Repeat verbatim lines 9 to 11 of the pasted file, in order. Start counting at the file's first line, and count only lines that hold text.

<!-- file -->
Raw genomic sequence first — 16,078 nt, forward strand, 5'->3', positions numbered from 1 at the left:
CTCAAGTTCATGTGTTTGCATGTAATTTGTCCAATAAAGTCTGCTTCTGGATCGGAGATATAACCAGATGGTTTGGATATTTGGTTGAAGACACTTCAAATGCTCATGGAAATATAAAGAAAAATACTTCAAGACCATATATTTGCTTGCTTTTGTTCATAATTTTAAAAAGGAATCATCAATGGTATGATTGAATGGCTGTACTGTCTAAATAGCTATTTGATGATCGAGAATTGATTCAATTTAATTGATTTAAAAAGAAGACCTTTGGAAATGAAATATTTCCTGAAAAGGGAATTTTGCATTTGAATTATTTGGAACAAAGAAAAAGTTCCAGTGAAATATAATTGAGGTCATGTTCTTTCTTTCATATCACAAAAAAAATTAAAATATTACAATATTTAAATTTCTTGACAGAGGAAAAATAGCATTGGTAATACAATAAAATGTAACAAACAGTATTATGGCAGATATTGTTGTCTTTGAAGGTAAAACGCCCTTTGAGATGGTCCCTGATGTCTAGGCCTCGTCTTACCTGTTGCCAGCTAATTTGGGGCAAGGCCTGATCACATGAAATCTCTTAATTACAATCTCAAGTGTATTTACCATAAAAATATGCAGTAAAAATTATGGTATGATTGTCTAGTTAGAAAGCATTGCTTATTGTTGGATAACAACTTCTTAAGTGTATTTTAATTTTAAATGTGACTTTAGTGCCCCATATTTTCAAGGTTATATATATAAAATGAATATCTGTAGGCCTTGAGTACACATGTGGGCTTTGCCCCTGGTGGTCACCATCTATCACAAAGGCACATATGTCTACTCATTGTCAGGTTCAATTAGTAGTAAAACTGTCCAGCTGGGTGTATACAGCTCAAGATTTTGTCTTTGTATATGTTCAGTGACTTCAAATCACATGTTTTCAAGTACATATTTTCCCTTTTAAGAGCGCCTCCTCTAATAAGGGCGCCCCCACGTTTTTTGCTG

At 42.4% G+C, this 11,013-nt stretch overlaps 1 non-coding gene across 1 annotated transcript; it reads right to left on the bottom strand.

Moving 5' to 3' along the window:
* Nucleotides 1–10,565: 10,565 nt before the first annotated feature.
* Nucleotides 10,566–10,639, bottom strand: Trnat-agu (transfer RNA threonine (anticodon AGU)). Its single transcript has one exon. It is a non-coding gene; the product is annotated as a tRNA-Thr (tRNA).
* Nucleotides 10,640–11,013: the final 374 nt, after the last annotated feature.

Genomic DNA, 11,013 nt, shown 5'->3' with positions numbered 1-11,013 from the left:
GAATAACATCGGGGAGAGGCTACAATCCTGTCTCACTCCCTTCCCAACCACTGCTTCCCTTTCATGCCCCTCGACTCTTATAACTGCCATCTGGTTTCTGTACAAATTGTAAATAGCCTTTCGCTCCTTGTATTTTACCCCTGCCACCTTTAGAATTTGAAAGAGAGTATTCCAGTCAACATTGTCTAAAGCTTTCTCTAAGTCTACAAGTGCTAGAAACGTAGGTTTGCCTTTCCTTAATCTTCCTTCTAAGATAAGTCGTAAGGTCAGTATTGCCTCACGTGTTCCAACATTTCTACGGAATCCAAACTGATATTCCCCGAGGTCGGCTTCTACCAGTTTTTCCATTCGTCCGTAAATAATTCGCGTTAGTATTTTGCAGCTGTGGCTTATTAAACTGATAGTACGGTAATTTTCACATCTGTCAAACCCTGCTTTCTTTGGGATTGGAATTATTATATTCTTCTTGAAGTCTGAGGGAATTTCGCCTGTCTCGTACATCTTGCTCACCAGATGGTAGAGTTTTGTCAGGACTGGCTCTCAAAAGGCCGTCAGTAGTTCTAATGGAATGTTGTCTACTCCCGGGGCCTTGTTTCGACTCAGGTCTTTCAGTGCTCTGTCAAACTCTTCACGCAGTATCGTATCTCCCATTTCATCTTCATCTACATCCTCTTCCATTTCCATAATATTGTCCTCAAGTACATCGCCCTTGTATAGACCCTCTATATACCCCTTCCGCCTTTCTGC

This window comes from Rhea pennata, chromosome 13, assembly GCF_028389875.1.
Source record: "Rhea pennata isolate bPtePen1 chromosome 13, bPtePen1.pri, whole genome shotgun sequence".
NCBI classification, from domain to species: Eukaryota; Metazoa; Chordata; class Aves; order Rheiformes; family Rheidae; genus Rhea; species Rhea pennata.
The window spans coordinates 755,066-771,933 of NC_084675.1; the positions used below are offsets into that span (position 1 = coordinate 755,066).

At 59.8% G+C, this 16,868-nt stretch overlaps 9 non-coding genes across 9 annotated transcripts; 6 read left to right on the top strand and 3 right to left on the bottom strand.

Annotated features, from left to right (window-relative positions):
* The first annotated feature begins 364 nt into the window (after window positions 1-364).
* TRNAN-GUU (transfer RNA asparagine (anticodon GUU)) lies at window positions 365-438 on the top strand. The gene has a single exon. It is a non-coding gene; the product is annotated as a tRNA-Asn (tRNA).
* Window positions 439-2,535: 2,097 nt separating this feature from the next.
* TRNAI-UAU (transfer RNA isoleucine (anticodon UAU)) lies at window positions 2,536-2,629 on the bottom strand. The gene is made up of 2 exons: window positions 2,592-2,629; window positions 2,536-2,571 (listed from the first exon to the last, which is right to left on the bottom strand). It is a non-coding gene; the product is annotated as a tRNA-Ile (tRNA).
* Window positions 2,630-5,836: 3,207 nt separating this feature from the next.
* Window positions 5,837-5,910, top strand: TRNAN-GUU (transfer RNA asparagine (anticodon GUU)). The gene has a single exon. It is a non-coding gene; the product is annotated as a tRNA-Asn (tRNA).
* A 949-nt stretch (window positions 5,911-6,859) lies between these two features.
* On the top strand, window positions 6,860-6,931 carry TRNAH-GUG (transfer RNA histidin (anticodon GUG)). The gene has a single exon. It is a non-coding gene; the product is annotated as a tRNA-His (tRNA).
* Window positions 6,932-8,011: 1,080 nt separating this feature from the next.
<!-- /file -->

GAATAACATCGGGGAGAGGCTACAATCCTGTCTCACTCCCTTCCCAACCACTGCTTCCCTTTCATGCCCCTCGACTCTTATAACTGCCATCTGGTTTCTGTACAAATTGTAAATAGCCTTTCGCTCCTTGTATTTTACCCCTGCCACCTTTAGAATTTGAAAGAGAGTATTCCAGTCAACATTGTCTAAAGCTTTCTCTAAGTCTACAAGTGCTAGAAACGTAGGTTTGCCTTTCCTTAATCTTCCTTCTAAGATAAGTCGTAAGGTCAGTATTGCCTCACGTGTTCCAACATTTCTACGGAATCCAAACTGATATTCCCCGAGGTCGGCTTCTACCAGTTTTTCCATTCGTCCGTAAATAATTCGCGTTAGTATTTTGCAGCTGTGGCTTATTAAACTGATAGTACGGTAATTTTCACATCTGTCAAACCCTGCTTTCTTTGGGATTGGAATTATTATATTCTTCTTGAAGTCTGAGGGAATTTCGCCTGTCTCGTACATCTTGCTCACCAGATGGTAGAGTTTTGTCAGGACTGGCTCTCAAAAGGCCGTCAGTAGTTCTAATGGAATGTTGTCTACTCCCGGGGCCTTGTTTCGACTCAGGTCTTTCAGTGCTCTGTCAAACTCTTCACGCAGTATCGTATCTCCCATTTCATCTTCATCTACATCCTCTTCCATTTCCATAATATTGTCCTCAAGTACATCGCCCTTGTATAGACCCTCTATATACCCCTTCCGCCTTTCTGC

This window comes from Rhea pennata, chromosome 13, assembly GCF_028389875.1.
Source record: "Rhea pennata isolate bPtePen1 chromosome 13, bPtePen1.pri, whole genome shotgun sequence".